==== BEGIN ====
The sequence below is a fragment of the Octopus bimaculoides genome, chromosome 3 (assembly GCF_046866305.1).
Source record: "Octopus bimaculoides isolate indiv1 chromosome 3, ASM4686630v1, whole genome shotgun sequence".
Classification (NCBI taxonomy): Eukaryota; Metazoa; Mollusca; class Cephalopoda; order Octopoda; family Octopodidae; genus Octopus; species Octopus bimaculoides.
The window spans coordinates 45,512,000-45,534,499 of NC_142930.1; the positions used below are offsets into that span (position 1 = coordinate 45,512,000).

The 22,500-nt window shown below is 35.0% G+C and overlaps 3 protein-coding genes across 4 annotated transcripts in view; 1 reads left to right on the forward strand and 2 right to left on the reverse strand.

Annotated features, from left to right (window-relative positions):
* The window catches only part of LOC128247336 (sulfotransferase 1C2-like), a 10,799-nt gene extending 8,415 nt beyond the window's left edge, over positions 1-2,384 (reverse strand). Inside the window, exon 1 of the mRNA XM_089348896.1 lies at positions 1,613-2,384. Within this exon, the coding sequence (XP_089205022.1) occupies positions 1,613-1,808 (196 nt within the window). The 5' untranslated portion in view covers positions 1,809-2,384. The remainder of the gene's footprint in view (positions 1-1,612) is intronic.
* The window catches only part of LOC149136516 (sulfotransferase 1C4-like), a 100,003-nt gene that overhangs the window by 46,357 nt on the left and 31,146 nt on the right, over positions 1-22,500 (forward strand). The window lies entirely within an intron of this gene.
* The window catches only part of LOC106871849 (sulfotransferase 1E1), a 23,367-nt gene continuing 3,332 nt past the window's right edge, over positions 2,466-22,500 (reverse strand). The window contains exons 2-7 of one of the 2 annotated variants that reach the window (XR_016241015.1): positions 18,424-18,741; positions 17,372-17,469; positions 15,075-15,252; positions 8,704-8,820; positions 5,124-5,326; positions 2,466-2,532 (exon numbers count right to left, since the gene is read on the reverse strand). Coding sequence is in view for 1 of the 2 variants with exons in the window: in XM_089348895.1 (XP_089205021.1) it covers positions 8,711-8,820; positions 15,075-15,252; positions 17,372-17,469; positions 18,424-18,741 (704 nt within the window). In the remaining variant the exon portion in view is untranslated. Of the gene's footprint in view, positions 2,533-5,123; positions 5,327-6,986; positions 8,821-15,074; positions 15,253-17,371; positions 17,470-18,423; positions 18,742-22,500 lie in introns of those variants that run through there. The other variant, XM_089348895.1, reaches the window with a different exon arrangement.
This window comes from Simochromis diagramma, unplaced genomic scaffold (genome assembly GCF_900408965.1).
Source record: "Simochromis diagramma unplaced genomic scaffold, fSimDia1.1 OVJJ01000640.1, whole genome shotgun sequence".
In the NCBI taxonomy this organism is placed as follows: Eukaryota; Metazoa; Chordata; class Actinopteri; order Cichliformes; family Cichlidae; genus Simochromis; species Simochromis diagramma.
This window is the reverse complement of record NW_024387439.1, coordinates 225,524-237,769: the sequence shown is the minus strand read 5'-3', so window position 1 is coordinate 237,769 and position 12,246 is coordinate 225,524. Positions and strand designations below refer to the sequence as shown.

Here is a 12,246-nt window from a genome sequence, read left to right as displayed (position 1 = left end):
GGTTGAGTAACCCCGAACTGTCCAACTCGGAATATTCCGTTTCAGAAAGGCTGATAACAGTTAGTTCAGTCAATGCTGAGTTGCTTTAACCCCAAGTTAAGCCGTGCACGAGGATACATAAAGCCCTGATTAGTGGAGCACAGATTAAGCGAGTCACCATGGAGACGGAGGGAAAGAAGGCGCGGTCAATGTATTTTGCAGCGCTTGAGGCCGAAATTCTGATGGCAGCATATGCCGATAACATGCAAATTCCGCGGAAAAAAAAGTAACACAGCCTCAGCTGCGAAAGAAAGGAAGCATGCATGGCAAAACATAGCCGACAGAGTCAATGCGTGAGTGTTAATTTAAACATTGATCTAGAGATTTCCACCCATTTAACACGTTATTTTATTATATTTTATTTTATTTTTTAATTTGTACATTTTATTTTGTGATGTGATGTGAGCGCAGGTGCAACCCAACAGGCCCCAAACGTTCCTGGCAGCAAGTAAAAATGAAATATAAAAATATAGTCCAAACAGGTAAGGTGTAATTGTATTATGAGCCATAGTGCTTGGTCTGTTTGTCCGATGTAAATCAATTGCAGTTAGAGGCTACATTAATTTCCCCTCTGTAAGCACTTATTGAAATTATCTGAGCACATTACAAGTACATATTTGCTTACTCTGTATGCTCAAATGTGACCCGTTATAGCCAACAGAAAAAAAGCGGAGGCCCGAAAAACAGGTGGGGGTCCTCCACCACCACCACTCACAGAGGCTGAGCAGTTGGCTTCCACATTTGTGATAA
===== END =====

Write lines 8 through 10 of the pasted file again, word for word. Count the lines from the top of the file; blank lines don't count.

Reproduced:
* The window catches only part of LOC149136516 (sulfotransferase 1C4-like), a 100,003-nt gene that overhangs the window by 46,357 nt on the left and 31,146 nt on the right, over positions 1-22,500 (forward strand). The window lies entirely within an intron of this gene.
* The window catches only part of LOC106871849 (sulfotransferase 1E1), a 23,367-nt gene continuing 3,332 nt past the window's right edge, over positions 2,466-22,500 (reverse strand). The window contains exons 2-7 of one of the 2 annotated variants that reach the window (XR_016241015.1): positions 18,424-18,741; positions 17,372-17,469; positions 15,075-15,252; positions 8,704-8,820; positions 5,124-5,326; positions 2,466-2,532 (exon numbers count right to left, since the gene is read on the reverse strand). Coding sequence is in view for 1 of the 2 variants with exons in the window: in XM_089348895.1 (XP_089205021.1) it covers positions 8,711-8,820; positions 15,075-15,252; positions 17,372-17,469; positions 18,424-18,741 (704 nt within the window). In the remaining variant the exon portion in view is untranslated. Of the gene's footprint in view, positions 2,533-5,123; positions 5,327-6,986; positions 8,821-15,074; positions 15,253-17,371; positions 17,470-18,423; positions 18,742-22,500 lie in introns of those variants that run through there. The other variant, XM_089348895.1, reaches the window with a different exon arrangement.
This window comes from Simochromis diagramma, unplaced genomic scaffold (genome assembly GCF_900408965.1).